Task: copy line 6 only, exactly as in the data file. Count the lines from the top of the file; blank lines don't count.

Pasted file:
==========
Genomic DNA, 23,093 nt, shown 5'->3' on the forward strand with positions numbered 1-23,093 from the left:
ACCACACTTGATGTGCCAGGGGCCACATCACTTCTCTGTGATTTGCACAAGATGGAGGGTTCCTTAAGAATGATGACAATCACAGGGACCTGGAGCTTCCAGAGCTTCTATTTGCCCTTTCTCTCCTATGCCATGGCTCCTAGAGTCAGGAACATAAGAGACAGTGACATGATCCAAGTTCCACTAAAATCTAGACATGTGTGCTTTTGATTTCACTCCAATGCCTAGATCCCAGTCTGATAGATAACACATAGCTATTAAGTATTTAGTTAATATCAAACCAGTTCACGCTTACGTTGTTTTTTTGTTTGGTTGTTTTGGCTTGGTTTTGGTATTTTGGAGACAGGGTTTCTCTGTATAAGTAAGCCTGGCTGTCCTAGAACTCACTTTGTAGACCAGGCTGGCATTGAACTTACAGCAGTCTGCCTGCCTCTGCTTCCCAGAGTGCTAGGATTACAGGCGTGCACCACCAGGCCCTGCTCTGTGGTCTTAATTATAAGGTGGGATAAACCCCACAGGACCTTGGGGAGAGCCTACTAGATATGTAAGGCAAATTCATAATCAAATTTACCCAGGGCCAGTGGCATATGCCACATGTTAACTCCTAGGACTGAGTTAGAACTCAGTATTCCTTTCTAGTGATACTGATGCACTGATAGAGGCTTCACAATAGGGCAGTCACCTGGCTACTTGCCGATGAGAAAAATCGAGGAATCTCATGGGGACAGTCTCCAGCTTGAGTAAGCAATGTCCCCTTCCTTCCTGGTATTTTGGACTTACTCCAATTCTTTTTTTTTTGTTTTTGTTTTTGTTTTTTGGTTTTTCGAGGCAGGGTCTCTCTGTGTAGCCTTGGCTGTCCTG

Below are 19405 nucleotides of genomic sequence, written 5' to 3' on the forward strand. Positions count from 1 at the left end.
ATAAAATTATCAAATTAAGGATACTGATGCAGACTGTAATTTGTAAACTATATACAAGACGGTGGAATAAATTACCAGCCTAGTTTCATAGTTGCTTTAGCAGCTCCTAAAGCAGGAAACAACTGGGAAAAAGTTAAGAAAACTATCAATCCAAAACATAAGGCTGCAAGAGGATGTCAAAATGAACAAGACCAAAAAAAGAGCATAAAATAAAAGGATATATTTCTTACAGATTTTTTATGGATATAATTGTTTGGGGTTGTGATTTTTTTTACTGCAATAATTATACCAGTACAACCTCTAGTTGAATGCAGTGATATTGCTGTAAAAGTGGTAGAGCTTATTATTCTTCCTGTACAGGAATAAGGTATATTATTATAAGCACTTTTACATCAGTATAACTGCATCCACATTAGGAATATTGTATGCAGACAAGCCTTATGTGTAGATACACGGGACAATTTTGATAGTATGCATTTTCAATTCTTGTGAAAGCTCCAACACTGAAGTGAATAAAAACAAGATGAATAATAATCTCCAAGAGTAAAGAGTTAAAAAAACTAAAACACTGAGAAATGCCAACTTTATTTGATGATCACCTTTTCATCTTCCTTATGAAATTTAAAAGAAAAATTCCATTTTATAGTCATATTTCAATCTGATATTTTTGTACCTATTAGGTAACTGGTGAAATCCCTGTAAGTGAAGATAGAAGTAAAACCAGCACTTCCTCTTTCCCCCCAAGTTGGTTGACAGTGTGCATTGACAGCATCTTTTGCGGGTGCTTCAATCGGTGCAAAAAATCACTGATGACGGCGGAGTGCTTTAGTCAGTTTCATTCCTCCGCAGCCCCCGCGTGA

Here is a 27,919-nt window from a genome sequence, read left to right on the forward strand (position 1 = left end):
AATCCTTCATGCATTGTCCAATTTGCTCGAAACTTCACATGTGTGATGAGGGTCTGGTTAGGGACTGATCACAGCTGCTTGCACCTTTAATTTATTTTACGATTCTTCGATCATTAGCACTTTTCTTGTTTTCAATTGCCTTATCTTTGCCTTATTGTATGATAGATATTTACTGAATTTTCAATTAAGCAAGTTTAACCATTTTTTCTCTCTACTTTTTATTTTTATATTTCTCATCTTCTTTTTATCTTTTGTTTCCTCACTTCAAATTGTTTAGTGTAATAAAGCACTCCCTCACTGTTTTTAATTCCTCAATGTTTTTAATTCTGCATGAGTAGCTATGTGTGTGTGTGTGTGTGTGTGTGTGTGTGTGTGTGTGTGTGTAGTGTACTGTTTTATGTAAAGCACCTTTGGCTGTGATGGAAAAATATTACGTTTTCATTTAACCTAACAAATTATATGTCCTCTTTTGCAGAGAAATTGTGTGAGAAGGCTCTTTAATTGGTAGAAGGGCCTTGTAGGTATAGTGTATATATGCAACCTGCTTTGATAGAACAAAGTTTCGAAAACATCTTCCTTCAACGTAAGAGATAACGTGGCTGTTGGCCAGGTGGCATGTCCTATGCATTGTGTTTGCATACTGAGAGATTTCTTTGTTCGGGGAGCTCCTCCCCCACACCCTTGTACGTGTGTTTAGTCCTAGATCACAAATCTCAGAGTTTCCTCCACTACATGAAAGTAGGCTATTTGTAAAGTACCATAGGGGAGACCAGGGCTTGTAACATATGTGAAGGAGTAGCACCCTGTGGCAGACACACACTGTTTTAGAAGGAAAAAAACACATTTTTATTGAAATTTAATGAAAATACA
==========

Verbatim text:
AATCCTTCATGCATTGTCCAATTTGCTCGAAACTTCACATGTGTGATGAGGGTCTGGTTAGGGACTGATCACAGCTGCTTGCACCTTTAATTTATTTTACGATTCTTCGATCATTAGCACTTTTCTTGTTTTCAATTGCCTTATCTTTGCCTTATTGTATGATAGATATTTACTGAATTTTCAATTAAGCAAGTTTAACCATTTTTTCTCTCTACTTTTTATTTTTATATTTCTCATCTTCTTTTTATCTTTTGTTTCCTCACTTCAAATTGTTTAGTGTAATAAAGCACTCCCTCACTGTTTTTAATTCCTCAATGTTTTTAATTCTGCATGAGTAGCTATGTGTGTGTGTGTGTGTGTGTGTGTGTGTGTGTGTGTGTGTGTAGTGTACTGTTTTATGTAAAGCACCTTTGGCTGTGATGGAAAAATATTACGTTTTCATTTAACCTAACAAATTATATGTCCTCTTTTGCAGAGAAATTGTGTGAGAAGGCTCTTTAATTGGTAGAAGGGCCTTGTAGGTATAGTGTATATATGCAACCTGCTTTGATAGAACAAAGTTTCGAAAACATCTTCCTTCAACGTAAGAGATAACGTGGCTGTTGGCCAGGTGGCATGTCCTATGCATTGTGTTTGCATACTGAGAGATTTCTTTGTTCGGGGAGCTCCTCCCCCACACCCTTGTACGTGTGTTTAGTCCTAGATCACAAATCTCAGAGTTTCCTCCACTACATGAAAGTAGGCTATTTGTAAAGTACCATAGGGGAGACCAGGGCTTGTAACATATGTGAAGGAGTAGCACCCTGTGGCAGACACACACTGTTTTAGAAGGAAAAAAACACATTTTTATTGAAATTTAATGAAAATACA